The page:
Social and Emotional Learning Information

Parent Information for Social and Emotional Learning

What is social and emotional learning (SEL)?


Social-emotional learning is defined by the Collaborative for Academic, Social, Emotional Learning (CASEL) as the process by which children and adults acquire and effectively apply the knowledge, attitudes, and skills necessary to:


  • understand and manage emotions
  • set and achieve positive goals
  • feel and show empathy for others
  • establish and maintain positive relationships
  • make responsible decisions

Why is Culpeper County Public Schools adopting a SEL program in Pre-K through 8th grades?

Today’s youth live in a vastly different world than that of their parents when it comes to social interactions and maintaining their emotional well-being. In response, schools across the nation are adopting SEL programs. Feedback from teachers and parents, which is supported by school climate surveys, discipline data, and the Culpeper Youth Risk Behavior Survey, indicate a growing need for students to have explicit instruction in the knowledge and skills addressed by SEL programs. This includes increased self-awareness, self-management, social awareness, relationship skills and responsible decision-making.

Research shows that when implemented with fidelity, SEL programs can show an increase of 11-13 percentile gain in academic learning for students (Durlak, Wiessberg, Dymnicki, Taylor, Schellinger, 2011). In addition, the competencies of SEL are associated with the Virginia Profile of a Graduate.  This reinforces skills Virginia employers say are needed in the workforce.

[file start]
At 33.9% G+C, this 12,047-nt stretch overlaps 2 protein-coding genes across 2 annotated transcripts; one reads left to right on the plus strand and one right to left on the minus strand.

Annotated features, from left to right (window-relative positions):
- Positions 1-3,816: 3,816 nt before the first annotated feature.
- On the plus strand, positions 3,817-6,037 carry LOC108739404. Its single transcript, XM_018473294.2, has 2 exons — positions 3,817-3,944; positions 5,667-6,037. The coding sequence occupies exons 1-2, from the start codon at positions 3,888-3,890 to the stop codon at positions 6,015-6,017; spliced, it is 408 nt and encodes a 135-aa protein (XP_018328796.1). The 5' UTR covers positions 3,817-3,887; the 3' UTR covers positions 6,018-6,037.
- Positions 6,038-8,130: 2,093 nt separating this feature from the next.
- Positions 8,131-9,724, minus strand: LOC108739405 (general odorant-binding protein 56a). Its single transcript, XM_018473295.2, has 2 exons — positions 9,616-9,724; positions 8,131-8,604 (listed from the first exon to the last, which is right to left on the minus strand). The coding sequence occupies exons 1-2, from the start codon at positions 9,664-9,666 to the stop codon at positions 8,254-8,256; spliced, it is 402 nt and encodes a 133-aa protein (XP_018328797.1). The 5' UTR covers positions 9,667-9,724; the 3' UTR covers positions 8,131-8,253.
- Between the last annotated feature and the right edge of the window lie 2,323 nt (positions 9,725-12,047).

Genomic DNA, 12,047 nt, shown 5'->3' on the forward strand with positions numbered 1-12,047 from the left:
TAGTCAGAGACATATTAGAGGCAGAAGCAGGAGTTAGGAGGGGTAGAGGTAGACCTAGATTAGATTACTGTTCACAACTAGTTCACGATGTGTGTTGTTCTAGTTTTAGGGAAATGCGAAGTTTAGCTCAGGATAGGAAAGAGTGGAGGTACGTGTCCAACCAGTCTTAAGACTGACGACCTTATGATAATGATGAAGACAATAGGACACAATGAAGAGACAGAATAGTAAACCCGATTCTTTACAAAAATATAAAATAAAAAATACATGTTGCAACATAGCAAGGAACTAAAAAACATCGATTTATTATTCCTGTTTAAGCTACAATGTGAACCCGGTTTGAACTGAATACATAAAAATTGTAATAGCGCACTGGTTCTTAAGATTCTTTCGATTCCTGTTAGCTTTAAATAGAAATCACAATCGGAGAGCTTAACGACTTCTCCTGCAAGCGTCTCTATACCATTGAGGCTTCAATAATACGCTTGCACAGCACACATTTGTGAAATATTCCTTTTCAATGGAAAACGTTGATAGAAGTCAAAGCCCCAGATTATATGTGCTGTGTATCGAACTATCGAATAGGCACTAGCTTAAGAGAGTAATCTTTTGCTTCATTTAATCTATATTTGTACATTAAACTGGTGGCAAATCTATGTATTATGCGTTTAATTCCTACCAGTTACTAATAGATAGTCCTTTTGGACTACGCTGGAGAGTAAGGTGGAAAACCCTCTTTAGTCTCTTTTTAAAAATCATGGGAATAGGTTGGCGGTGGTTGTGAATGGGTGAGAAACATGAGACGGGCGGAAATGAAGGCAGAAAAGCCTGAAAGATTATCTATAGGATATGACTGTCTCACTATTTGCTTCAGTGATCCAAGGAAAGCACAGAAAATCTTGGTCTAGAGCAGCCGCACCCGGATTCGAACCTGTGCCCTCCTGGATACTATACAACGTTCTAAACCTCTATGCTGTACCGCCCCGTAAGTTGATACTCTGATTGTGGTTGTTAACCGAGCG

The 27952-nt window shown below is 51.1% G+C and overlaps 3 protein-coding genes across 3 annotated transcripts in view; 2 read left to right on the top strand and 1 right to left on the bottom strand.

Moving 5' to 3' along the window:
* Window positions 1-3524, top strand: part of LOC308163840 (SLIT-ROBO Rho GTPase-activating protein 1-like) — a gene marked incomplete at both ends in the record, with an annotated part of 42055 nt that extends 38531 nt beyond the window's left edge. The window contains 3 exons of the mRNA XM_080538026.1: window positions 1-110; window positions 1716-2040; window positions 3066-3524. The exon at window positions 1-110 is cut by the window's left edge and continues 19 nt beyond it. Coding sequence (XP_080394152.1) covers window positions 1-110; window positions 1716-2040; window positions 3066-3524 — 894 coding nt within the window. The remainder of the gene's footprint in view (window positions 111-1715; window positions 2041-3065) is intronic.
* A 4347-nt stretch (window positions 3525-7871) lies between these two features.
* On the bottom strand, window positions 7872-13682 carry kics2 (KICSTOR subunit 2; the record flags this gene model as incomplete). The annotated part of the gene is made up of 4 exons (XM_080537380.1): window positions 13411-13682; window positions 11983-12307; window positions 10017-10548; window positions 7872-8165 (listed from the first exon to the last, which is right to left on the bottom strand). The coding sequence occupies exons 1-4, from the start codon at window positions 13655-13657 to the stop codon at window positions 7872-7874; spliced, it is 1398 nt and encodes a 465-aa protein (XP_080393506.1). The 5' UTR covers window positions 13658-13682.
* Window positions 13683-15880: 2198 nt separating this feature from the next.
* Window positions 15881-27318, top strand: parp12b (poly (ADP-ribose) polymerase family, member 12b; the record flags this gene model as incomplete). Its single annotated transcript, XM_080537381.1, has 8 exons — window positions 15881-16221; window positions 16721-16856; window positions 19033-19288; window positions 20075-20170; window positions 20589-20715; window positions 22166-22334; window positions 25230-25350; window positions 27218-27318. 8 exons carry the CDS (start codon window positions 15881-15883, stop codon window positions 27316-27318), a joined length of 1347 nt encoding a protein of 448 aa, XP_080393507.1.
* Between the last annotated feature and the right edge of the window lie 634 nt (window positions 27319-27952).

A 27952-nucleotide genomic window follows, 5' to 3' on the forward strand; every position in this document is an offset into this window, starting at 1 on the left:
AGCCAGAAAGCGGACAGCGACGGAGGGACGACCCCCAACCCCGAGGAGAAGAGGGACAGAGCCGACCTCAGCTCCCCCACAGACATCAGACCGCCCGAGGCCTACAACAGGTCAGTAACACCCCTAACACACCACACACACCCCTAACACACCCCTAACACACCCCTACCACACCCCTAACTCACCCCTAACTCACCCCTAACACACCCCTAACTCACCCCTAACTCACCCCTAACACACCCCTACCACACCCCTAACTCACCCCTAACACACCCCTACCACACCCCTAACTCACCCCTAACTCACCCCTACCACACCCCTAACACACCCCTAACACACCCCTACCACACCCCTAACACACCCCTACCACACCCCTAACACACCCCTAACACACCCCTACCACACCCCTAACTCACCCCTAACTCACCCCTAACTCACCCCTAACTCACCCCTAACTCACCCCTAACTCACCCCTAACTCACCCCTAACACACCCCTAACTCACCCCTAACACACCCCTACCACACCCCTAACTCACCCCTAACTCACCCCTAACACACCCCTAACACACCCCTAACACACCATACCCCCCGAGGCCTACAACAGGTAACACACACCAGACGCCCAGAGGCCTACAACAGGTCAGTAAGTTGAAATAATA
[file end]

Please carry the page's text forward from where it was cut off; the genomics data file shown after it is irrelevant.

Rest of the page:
When will the SEL lessons be taught to students?

The school board adopted one of the oldest and most effective SEL programs, called Second Step. The Second Step program consists of lessons that will be taught to all students though the times may vary by school. These skills and strategies will be reinforced throughout the year. There are family activities for parents to use at home, if desired.

What it is not?

Social and Emotional Learning is not Family Life education.  There are topics that use similar references such as “identity”.  In Family Life, this term may reference sexual identification.  In SEL, this refers to social cliques and associations.  Do students associate themselves with a social group?  The SEL curriculum assists students in recognizing that making friendships are important while understanding the role of group dynamics. 

How does SEL support a positive school climate?

When students are taught lessons in developing proper social and emotional skills, schools can expect to see fewer violations of the code of conduct. More positive interactions and relationships between students and staff will develop while preventing bullying between students. Students with difficulty in self-regulation will learn strategies to help them be more focused on learning.

Learn more by going to Second Step’s website: https://www.secondstep.org/  or reach out to your child’s school administration team who would be happy to answer any questions you may have.